But it’s not about finding the perfect person, because I’ll pop the bubble: None of us are. None of us are perfect, but it’s about finding somebody who is going to be committed to your relationship with God, that’s committed to going to the Lord on your behalf, in prayer, and allowing the Holy Spirit to work through them.

Our fourth question: Am I being an intentional neighbor and discipling someone? Look, Jesus said it. It was the last thing that He said to His disciples before He ascended to heaven. We read it.

“Go therefore and make disciples of all nations, baptizing them in the name of the Father and of the Son and of the Holy Spirit, teaching them to observe all that I have commanded you.”

This was important to Jesus because He knew there were lost, broken, hurting people that needed this good news, and He wanted His disciples to invest in them. So, ask yourself, “Am I discipling somebody?”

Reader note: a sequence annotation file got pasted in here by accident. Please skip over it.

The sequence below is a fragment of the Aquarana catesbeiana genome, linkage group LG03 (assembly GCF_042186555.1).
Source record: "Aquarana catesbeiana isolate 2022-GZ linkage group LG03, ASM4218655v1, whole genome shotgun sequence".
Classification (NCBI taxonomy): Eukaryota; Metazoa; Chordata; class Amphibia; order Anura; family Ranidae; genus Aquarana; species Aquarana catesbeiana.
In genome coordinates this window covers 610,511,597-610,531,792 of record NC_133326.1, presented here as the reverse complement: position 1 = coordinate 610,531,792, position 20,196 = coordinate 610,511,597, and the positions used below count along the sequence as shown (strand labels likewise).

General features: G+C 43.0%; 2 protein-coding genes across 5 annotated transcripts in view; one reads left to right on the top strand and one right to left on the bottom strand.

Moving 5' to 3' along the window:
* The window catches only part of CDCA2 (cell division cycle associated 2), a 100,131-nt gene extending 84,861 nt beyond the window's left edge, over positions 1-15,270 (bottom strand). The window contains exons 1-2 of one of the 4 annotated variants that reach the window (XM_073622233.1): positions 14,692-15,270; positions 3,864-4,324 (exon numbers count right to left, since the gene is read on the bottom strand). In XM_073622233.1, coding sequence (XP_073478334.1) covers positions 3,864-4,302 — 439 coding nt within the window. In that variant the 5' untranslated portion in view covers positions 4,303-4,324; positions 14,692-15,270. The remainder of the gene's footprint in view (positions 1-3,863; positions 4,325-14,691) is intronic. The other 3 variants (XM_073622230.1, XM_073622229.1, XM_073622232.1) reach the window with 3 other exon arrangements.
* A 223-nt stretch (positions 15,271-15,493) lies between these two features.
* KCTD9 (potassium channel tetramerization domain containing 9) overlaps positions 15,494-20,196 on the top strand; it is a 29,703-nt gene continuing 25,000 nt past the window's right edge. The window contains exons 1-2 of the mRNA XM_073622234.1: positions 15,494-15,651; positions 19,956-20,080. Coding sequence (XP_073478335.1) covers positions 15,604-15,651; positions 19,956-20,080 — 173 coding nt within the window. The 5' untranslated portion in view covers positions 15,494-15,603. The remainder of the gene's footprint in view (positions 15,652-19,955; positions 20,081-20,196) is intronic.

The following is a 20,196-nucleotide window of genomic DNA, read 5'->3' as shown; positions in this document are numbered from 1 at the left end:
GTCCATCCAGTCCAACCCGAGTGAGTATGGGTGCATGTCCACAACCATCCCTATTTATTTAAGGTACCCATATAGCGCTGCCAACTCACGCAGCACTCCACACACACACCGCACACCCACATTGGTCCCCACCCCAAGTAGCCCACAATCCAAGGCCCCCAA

It’s okay if you’re not. Begin to ask. Pray about it. Say, “Hey, God. Who are You going to guide my steps to?”

And then it doesn’t have to be complicated or complex. It starts with an invitation. “Hey, do you want to grab coffee with me sometime?” or, “I’m about to start this Bible study. Would you maybe want to join me and read this together?”

But look, this was the final commandment Jesus gave us before leaving earth. We should really take it seriously. Here at Grace, I mean, this church exists to reach the unchurched by being intentional neighbors that reflect Christ. We’re not going to reflect Christ if we’re not doing things His way, following His example, and investing in people. So, it’s my hope and my prayer, today, that we can learn from the example of Jesus, and learn from the example these incredible students have given us, and really invest in discipleship. Will you all bow your heads and pray with me?